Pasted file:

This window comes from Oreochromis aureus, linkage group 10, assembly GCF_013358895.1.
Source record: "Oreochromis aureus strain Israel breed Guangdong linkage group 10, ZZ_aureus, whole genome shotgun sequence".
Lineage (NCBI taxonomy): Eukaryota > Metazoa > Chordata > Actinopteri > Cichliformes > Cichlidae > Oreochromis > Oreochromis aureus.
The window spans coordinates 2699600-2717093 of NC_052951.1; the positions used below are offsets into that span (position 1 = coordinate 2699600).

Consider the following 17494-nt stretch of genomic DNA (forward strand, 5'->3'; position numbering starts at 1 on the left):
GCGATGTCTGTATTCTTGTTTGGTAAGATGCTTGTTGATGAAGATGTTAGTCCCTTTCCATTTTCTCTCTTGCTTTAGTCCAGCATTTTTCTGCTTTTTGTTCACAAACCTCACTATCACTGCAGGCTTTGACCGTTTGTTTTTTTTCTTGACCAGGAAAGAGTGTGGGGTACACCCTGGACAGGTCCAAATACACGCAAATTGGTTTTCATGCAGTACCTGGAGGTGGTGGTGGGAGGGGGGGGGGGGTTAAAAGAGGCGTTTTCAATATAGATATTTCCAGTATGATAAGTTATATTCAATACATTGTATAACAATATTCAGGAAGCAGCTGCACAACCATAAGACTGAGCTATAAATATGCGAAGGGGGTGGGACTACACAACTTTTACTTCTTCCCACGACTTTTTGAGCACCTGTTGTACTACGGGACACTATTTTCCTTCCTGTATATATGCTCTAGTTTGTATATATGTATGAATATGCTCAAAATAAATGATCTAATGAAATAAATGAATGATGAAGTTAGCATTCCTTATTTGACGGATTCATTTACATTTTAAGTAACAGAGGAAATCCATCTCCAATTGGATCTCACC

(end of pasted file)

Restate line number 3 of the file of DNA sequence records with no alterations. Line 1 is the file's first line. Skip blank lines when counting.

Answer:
Lineage (NCBI taxonomy): Eukaryota > Metazoa > Chordata > Actinopteri > Cichliformes > Cichlidae > Oreochromis > Oreochromis aureus.